Theater of Exhibitions, a slender new book by Jens Hoffmann published by Sternberg Press, offers fifteen brief chapters on curatorial work. While Hoffmann, a 41-year-old curator, writer, and deputy director of exhibitions and programs at the Jewish Museum in New York, rarely mentions specific works of art, he discusses his own exhibitions and criticizes—in a casual way—the alliance between museums and the wealthy, the blandness of international biennials, the overproduction of artists, and the extension of curatorial work into publications, conferences, screenings, and workshops. Unlike Hans-Ulrich Obrist, whose recent reflections on the profession were published in Ways of Curating, Hoffmann is not a storyteller. Instead he writes gently provocative essays that immediately make you agree or disagree with him.
Not only is art alive, it is thriving, was the assessment given by some of the nation’s foremost museum officials, art dealers, and artists to some four hundred persons at the first World Art Market Conference over the weekend. “Far from being less pertinent, the fine arts and the art museum will become more important,” declared Thomas P. F. Hoving, director of the Metropolitan Museum of Art.
Art is a conveyer of status, a vocabulary of power. Men and women of wealth and influence, after they have acquired their money and power, need signs and symbols of their importance. Collecting art is often a way to gain entry into a desired social stratum. How do dealers “make a market” in a living artist’s work?
Titled “What Price Art,” and provocatively subtitled “The Economics of Art: An Agenda for the Future,” the conference promised to explore the economics of the visual arts market, with practical details on costs and price structure provided by “national experts in economics, finance, law, public policy, art and journalism.”
The question “How the Market Gives Form to Art” is one I ask not at all cynically. I think it’s the question of the ’80s and a difficult one to answer. My premise is that the drastic change in the art market over the last twenty years has effected a change in the condition of the artist as modernism defined it, that is, as outsider. The artist’s life is still difficult, the speculative nature of his or her work remains the same, generating insecurity and so providing a continuum with earlier times. However, today, opportunities are far more numerous than they were two decades ago and this seems to have reduced the artist’s identification with the marginal.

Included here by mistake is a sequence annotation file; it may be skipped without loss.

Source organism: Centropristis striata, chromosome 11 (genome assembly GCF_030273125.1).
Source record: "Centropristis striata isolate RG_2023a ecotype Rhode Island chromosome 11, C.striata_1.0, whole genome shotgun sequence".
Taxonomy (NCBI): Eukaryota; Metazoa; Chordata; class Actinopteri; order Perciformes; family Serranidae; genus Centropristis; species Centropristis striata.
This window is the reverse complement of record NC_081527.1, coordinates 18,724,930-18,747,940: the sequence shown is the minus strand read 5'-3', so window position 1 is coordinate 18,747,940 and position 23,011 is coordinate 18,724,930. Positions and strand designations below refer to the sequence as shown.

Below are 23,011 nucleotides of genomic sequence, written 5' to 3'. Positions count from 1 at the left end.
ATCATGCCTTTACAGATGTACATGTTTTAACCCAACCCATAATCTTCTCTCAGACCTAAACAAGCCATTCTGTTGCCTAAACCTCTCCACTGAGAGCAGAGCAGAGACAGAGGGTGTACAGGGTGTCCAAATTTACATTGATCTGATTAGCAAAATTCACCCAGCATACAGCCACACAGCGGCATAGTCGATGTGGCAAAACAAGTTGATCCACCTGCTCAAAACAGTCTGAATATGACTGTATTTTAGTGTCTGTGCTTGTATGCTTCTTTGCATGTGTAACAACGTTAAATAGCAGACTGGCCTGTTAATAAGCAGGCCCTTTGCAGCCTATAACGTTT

In April 1987, New York magazine ran a story on “Art Fever,” picturing socialite art collectors on the cover and evoking the hum of art rapidly transmuting into gold in the text. By 1989 the business press was routinely showing graphs that proved the superiority of art over stocks as long-term investments, and art-talk events across the land took on the flavor of “Cashing In”—a panel held, please note, at a business college.
“Is it ethical for an artist to make work that sells?” was the first question asked of Randy Cohen, who responded by saying that terms like “sincerity” and “ethics” do not apply in aesthetic situations—you judge an artwork on its own merits. He then asked the room, “Is it shameful to produce work that people enjoy?” If a person has an urge to make money, he mused, then art is a quirky field in which to earn a million.
Moderated by the painter Annika Connor, “Art outside the Gallery” addressed the ways in which savvy promoters can reach audiences for art beyond the traditional white cube. Connor activated the entrepreneurial side of her practice ten years ago, after graduating from the School of the Art Institute of Chicago with many unanswered questions about the workings of the art world. Back then professional development and advice for artists, through books, workshops, and classes, had not yet fully developed into the cottage industry it is today.
The art market prospered in the Dutch Golden Age, as Rembrandt van Rijn, Johannes Vermeer, and Gerard Dou, among many others, began to meet a growing demand for portraits, still lifes, genre scenes, and landscapes. “Most pictures were bought by private, middle-class citizens, known as burghers, from modest artisans to wealthy regents,” writes Mariët Westermann in A Worldly Art: The Dutch Republic, 1585–1718 (1996). Even laborers and peasants, she notes, likely owned “a few mediocre prints.”